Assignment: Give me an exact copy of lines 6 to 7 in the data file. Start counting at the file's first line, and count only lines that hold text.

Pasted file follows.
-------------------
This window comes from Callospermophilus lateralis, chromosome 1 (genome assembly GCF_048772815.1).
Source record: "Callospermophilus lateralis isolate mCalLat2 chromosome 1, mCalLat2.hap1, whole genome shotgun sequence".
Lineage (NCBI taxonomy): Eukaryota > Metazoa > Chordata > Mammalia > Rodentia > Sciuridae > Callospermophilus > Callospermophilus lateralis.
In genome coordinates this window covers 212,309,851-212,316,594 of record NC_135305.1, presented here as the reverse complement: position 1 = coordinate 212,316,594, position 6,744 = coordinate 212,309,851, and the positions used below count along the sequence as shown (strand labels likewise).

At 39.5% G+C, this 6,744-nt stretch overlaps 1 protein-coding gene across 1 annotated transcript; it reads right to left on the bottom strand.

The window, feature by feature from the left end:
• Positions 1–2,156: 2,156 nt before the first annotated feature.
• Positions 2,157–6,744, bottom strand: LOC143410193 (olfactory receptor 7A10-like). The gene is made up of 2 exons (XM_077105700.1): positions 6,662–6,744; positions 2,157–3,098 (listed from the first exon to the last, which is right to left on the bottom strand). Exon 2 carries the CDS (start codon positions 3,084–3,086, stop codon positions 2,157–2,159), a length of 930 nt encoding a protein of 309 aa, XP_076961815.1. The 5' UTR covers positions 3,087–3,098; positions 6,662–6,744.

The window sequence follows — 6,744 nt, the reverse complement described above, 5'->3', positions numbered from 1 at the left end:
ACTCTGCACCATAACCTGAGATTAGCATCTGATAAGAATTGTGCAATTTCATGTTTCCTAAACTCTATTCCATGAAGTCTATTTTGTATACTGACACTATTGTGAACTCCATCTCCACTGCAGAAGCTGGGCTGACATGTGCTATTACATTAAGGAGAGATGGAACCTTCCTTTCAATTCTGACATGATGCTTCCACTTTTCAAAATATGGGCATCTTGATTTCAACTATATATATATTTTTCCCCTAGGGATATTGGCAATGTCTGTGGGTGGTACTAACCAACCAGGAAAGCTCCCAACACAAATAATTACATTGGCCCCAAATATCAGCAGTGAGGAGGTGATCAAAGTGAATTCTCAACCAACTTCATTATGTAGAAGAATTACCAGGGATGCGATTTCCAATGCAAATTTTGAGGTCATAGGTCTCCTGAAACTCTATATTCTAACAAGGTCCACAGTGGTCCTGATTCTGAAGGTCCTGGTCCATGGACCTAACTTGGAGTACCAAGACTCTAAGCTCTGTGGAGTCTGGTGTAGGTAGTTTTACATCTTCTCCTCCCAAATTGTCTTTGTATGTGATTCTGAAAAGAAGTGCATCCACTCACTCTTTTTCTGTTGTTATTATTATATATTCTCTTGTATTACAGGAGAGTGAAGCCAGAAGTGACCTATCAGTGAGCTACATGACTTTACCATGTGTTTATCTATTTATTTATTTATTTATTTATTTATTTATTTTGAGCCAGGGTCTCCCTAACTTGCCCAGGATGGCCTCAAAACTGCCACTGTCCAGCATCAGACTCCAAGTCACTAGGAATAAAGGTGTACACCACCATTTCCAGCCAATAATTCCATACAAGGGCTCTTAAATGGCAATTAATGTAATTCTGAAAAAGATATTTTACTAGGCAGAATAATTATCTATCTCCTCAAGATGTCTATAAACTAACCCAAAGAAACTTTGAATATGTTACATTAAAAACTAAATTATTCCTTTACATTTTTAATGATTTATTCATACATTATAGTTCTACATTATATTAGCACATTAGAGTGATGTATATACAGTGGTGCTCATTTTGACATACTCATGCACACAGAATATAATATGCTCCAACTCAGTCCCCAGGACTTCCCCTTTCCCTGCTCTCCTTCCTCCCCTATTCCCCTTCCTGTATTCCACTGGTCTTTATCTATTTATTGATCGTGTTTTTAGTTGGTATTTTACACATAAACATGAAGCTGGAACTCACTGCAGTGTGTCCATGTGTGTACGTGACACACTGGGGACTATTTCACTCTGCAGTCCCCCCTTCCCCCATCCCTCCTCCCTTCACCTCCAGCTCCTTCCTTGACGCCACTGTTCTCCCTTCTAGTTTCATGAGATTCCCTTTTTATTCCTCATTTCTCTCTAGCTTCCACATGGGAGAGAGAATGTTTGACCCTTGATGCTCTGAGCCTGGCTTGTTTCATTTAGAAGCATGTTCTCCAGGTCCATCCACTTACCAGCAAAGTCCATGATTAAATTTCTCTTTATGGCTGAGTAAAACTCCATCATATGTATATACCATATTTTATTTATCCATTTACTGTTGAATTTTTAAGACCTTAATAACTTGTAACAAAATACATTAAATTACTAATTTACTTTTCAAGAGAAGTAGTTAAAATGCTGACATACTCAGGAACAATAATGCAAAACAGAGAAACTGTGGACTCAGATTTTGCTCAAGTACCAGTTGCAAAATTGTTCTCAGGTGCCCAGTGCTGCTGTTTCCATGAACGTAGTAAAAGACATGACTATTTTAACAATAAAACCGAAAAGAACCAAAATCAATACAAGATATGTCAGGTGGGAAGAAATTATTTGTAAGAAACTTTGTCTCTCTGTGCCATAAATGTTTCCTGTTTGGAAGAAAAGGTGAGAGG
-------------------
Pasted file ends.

The window, feature by feature from the left end:
• Positions 1–2,156: 2,156 nt before the first annotated feature.